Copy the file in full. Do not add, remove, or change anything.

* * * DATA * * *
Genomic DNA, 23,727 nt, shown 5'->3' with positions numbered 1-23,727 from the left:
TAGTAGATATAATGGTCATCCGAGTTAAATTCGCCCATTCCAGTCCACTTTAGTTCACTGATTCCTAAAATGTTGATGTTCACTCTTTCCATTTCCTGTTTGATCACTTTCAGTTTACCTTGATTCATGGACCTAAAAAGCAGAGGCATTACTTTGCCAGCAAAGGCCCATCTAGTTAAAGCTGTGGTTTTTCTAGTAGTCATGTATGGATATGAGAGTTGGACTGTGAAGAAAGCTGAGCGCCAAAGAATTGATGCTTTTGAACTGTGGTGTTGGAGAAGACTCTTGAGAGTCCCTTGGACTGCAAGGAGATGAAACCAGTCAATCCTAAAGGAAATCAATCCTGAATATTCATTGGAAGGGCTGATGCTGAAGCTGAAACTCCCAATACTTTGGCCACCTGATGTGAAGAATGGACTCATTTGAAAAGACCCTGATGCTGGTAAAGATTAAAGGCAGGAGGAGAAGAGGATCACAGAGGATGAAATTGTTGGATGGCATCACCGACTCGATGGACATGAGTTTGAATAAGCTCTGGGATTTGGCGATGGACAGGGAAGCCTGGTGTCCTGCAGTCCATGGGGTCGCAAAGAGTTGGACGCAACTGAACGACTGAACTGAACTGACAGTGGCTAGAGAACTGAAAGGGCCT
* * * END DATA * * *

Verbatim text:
Genomic DNA, 23,727 nt, shown 5'->3' with positions numbered 1-23,727 from the left:
TAGTAGATATAATGGTCATCCGAGTTAAATTCGCCCATTCCAGTCCACTTTAGTTCACTGATTCCTAAAATGTTGATGTTCACTCTTTCCATTTCCTGTTTGATCACTTTCAGTTTACCTTGATTCATGGACCTAAAAAGCAGAGGCATTACTTTGCCAGCAAAGGCCCATCTAGTTAAAGCTGTGGTTTTTCTAGTAGTCATGTATGGATATGAGAGTTGGACTGTGAAGAAAGCTGAGCGCCAAAGAATTGATGCTTTTGAACTGTGGTGTTGGAGAAGACTCTTGAGAGTCCCTTGGACTGCAAGGAGATGAAACCAGTCAATCCTAAAGGAAATCAATCCTGAATATTCATTGGAAGGGCTGATGCTGAAGCTGAAACTCCCAATACTTTGGCCACCTGATGTGAAGAATGGACTCATTTGAAAAGACCCTGATGCTGGTAAAGATTAAAGGCAGGAGGAGAAGAGGATCACAGAGGATGAAATTGTTGGATGGCATCACCGACTCGATGGACATGAGTTTGAATAAGCTCTGGGATTTGGCGATGGACAGGGAAGCCTGGTGTCCTGCAGTCCATGGGGTCGCAAAGAGTTGGACGCAACTGAACGACTGAACTGAACTGACAGTGGCTAGAGAACTGAAAGGGCCT